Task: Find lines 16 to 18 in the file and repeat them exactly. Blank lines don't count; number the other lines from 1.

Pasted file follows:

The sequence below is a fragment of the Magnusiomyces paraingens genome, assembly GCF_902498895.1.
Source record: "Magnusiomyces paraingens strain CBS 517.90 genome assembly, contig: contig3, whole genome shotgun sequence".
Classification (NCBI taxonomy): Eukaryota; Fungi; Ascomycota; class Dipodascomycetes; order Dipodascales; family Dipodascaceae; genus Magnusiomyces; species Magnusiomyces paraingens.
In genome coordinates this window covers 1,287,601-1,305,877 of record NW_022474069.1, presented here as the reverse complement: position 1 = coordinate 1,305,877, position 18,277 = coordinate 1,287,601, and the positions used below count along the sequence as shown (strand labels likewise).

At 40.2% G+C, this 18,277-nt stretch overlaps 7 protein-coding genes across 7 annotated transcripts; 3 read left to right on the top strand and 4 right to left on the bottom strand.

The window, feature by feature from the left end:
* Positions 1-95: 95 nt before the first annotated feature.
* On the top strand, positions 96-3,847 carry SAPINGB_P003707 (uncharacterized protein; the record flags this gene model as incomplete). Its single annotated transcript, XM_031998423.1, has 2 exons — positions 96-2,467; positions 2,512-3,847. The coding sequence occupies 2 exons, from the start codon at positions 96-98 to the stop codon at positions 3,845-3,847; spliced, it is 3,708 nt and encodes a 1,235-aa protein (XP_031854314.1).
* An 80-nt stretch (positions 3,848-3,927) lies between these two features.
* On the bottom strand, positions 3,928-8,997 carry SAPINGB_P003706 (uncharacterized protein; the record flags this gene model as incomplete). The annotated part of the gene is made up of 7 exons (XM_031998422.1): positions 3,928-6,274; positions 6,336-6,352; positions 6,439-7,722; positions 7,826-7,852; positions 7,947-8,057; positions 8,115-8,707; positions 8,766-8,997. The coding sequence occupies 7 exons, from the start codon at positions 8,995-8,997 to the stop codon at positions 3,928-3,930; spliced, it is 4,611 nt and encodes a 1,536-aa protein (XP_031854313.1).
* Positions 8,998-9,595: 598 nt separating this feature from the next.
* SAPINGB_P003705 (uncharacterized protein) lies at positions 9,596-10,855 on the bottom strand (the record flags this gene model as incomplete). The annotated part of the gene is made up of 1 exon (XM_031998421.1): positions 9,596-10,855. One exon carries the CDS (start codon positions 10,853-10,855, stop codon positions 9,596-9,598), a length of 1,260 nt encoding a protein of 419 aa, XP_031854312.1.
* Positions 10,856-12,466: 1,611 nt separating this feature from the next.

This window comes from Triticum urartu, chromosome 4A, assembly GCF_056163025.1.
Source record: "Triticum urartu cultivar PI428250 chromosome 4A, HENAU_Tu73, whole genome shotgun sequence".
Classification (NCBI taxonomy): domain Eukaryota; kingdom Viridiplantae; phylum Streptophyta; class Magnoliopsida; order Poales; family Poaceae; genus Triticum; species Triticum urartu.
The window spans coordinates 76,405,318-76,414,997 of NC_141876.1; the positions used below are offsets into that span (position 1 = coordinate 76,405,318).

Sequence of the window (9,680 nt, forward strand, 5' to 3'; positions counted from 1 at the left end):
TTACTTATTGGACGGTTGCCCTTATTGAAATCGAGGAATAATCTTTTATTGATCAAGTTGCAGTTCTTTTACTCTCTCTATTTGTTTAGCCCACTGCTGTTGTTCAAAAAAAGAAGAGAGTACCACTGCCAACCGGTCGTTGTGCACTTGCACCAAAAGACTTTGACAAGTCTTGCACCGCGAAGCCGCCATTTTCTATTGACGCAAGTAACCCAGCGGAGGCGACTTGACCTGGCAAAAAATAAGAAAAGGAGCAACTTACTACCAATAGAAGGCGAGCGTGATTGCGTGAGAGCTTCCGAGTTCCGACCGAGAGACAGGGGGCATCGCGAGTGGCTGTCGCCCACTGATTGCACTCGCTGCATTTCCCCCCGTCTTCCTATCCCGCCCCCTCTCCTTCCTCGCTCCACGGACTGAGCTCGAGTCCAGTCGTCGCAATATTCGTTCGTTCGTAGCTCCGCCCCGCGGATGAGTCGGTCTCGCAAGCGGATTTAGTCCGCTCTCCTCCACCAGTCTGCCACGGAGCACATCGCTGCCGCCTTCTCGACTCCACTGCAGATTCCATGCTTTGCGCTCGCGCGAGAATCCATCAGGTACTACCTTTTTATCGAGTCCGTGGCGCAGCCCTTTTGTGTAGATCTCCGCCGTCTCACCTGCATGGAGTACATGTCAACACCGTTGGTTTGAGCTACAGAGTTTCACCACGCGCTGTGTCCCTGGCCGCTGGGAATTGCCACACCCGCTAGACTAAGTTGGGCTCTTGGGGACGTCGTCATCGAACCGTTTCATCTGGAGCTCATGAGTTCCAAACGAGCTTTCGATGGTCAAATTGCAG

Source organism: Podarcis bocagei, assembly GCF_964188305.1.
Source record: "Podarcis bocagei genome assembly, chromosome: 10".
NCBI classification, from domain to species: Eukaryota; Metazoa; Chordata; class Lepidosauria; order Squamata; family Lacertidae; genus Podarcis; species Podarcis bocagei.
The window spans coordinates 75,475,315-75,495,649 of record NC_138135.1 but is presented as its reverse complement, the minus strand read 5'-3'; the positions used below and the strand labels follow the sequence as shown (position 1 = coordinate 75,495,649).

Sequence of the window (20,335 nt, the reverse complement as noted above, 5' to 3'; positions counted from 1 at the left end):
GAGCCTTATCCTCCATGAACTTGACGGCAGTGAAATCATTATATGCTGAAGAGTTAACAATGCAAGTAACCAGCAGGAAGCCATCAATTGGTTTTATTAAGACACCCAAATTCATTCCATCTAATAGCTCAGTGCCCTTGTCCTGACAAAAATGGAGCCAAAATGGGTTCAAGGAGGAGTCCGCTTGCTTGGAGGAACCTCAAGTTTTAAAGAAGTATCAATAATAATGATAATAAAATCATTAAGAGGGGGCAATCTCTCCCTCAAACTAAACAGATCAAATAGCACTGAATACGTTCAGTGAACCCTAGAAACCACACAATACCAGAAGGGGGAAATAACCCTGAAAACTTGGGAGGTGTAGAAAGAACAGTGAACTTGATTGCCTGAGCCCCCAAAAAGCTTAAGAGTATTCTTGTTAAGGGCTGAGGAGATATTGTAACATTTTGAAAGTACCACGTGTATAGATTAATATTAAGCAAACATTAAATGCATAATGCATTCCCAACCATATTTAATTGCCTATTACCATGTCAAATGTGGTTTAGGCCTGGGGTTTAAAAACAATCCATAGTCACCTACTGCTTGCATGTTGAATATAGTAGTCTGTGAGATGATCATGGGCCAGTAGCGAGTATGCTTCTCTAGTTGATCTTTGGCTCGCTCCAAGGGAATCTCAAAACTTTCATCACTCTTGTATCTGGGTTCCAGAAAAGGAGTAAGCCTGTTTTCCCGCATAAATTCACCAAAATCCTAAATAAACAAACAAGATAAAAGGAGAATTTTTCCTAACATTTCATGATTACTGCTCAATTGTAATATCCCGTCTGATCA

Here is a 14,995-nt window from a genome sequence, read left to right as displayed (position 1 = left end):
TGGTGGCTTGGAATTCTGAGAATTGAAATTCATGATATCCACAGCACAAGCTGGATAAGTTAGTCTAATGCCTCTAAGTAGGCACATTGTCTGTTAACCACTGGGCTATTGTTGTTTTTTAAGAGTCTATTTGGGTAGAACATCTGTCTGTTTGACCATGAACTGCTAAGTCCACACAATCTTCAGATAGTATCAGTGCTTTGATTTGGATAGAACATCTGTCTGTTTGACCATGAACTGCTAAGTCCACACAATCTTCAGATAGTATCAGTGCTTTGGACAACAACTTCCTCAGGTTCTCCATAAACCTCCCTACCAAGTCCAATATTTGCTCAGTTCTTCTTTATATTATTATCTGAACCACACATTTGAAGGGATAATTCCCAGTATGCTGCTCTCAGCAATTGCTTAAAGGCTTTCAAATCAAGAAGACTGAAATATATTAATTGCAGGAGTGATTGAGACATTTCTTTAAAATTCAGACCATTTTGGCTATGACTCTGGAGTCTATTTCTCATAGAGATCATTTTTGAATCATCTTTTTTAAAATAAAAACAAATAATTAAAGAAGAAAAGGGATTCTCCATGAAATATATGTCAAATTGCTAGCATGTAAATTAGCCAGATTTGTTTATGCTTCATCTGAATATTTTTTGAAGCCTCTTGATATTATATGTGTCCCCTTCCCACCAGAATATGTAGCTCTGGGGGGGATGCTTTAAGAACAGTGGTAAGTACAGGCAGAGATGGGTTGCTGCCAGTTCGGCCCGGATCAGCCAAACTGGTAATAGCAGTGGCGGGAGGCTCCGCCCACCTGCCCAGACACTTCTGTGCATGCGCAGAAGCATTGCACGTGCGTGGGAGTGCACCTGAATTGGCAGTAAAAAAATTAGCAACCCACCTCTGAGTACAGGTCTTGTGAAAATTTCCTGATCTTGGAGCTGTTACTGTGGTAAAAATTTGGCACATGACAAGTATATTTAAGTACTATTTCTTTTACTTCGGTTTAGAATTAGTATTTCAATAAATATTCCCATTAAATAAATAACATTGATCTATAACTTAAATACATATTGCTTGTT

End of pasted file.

Classification (NCBI taxonomy): domain Eukaryota; kingdom Viridiplantae; phylum Streptophyta; class Magnoliopsida; order Poales; family Poaceae; genus Triticum; species Triticum urartu.
The window spans coordinates 76,405,318-76,414,997 of NC_141876.1; the positions used below are offsets into that span (position 1 = coordinate 76,405,318).

Sequence of the window (9,680 nt, forward strand, 5' to 3'; positions counted from 1 at the left end):